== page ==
The last chapter in her life remains unwritten as it contains an unsolved mystery that hints at a visit from a “Monuments Man.” On December 29, 1945, Frieda received a very special, unannounced visitor in her apartment just north of the city. An “American,” claiming to be from the DISCC (District Information Services Control Command) appeared at her door looking for a book. He was not looking for just any book, but a very specific hand bound Luther bible. A picture of the spine is shown below.
The visitor was a “gentleman dressed in military clothing with no insignia”.
He entered Frieda’s apartment and searched it thoroughly. He found several books including the Bible he came for, works by Homer, Bacon, Goethe, Vogelweide, and Nietzsche.
He took all of them with him and did something unexpected. He left a receipt.
He listed his name as “Hugh Johnston, Jr.”, left a small amount of money, and described his action as a “forced sale- Zwangsverkauf”, a term also used for Nazi appropriation of Jewish property or a “sale under duress”.
His handwritten note from December 29, 1945 reads:
“I have this day removed the following books:”
Frieda returned to find some of her last books missing with only the “receipt” to show for it. She filed an official complaint with the American Military Government in Munich. The local military office claimed to have no “Hugh Johnston, Jr.” registered in Munich. The books were never recovered.
Frieda had been seeking recognition her entire life, but the last remaining moment of fame was relegated to a mysterious book lover from the U.S. occupying forces that sought her out in order to retrieve a precious bible and other books of literature. Whether the mysterious visitor was really named Hugh Johnston, Jr. or not is unknown. There are still a number of Hugh Johnston Jrs. alive today, but none have responded to inquiries sent out concerning the Thiersch Bible.
Frieda Thiersch died of lung cancer on July 11, 1947. An obituary ran on Radio Frankfurt a month later, but her end passed mostly unnoticed. A number of her family members emigrated to the USA, while others remained in Munich. Today she is largely a footnote in the history of the Third Reich.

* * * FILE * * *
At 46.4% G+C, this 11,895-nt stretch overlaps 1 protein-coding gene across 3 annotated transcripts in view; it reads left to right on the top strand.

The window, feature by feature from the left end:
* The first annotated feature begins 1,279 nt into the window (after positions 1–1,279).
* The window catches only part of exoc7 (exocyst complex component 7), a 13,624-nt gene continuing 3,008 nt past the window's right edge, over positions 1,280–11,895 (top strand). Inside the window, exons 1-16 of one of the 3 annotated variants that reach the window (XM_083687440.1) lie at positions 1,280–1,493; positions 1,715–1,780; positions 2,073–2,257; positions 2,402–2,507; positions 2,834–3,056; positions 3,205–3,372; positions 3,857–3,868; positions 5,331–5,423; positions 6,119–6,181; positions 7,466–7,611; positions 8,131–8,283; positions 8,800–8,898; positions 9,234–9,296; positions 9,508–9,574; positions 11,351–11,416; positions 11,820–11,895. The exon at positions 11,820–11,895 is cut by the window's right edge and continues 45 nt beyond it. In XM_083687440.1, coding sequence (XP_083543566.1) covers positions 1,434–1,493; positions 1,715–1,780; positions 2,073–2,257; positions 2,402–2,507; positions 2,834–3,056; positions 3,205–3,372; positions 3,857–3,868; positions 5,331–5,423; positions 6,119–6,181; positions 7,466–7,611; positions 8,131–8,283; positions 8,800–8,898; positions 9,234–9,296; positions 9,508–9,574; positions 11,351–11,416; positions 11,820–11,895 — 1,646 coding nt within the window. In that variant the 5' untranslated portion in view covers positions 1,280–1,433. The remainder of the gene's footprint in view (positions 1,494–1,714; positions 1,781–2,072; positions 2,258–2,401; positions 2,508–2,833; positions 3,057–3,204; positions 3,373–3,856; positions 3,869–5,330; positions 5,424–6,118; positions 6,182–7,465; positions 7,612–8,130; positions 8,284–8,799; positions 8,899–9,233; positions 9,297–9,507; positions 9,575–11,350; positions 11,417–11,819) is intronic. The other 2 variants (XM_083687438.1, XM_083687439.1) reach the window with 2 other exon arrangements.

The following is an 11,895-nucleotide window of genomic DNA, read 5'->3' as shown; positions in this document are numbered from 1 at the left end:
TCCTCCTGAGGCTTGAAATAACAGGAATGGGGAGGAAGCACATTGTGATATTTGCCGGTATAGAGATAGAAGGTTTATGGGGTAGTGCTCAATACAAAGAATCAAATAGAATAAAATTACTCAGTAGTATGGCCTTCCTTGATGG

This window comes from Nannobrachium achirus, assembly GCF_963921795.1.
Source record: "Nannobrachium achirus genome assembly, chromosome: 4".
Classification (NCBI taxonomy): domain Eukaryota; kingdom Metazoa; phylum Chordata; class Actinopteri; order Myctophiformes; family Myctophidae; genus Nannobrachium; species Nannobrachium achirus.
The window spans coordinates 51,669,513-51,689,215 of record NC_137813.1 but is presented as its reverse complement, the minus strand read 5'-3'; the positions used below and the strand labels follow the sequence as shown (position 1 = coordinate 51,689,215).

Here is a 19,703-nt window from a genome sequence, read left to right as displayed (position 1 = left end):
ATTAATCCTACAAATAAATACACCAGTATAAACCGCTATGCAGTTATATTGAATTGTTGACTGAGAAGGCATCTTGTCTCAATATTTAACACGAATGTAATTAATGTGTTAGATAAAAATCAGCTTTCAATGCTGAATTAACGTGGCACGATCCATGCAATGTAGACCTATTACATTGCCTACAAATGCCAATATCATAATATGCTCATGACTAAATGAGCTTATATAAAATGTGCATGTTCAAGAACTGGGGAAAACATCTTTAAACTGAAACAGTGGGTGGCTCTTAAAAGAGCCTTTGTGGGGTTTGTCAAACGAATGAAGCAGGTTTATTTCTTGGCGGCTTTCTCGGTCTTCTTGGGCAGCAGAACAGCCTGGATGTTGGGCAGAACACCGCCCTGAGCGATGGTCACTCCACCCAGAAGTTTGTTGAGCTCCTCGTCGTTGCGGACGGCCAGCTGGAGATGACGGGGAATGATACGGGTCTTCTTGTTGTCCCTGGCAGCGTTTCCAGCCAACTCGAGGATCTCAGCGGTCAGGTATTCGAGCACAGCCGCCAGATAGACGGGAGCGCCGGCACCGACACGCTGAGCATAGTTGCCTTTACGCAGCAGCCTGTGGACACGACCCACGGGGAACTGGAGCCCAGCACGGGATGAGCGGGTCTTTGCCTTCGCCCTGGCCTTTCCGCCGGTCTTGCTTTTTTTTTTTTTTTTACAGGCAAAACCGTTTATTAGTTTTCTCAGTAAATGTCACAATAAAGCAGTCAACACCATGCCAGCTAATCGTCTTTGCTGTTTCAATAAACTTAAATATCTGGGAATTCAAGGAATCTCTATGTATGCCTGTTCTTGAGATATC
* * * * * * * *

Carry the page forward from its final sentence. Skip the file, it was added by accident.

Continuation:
Despite her relative obscurity in the history of the Third Reich, two distinct groups have grown to value her works: bibliophiles and collectors of Nazi ephemera. Her “Orden” or Medals for specific promotions within the upper echelons of the Nazi party are too expensive and rare in the original so they are reproduced and still sold at high prices. Any original works by her created from 1933-1944 are highly valued more for their historical associations with the Nazi party than due to their artistic merit. For Nazi fetishists, Frieda’s name means something, even when printed on a reproduction.
Nevertheless, the bright spot in the history of Frieda Thiersch is that her original bookbindings (1914-1933) handily outsell the Nazi collectibles she created. Pre-1933 bindings go for $1,000-$10,000 per book. Bindings post 1933 go for about $500. Her legacy, according to the open market, has found the most value in her artistic endeavors to lovingly hand bound books of western literature. In the end she may be forgotten in Germany, existing without the requisite Wikipedia entry afforded to even minor actors in history, but her legacy lives through her leather work and is cherished most of all by bibliophiles. As the recent discovery of artworks in a Munich apartment have demonstrated, there are many important historical artifacts that have yet to surface. My research in to Frieda Thiersch has uncovered more mysteries than answers, and despite my success in stumbling upon a hidden archive in another Munich apartment, there is surely more to be discovered regarding Frieda Thiersch.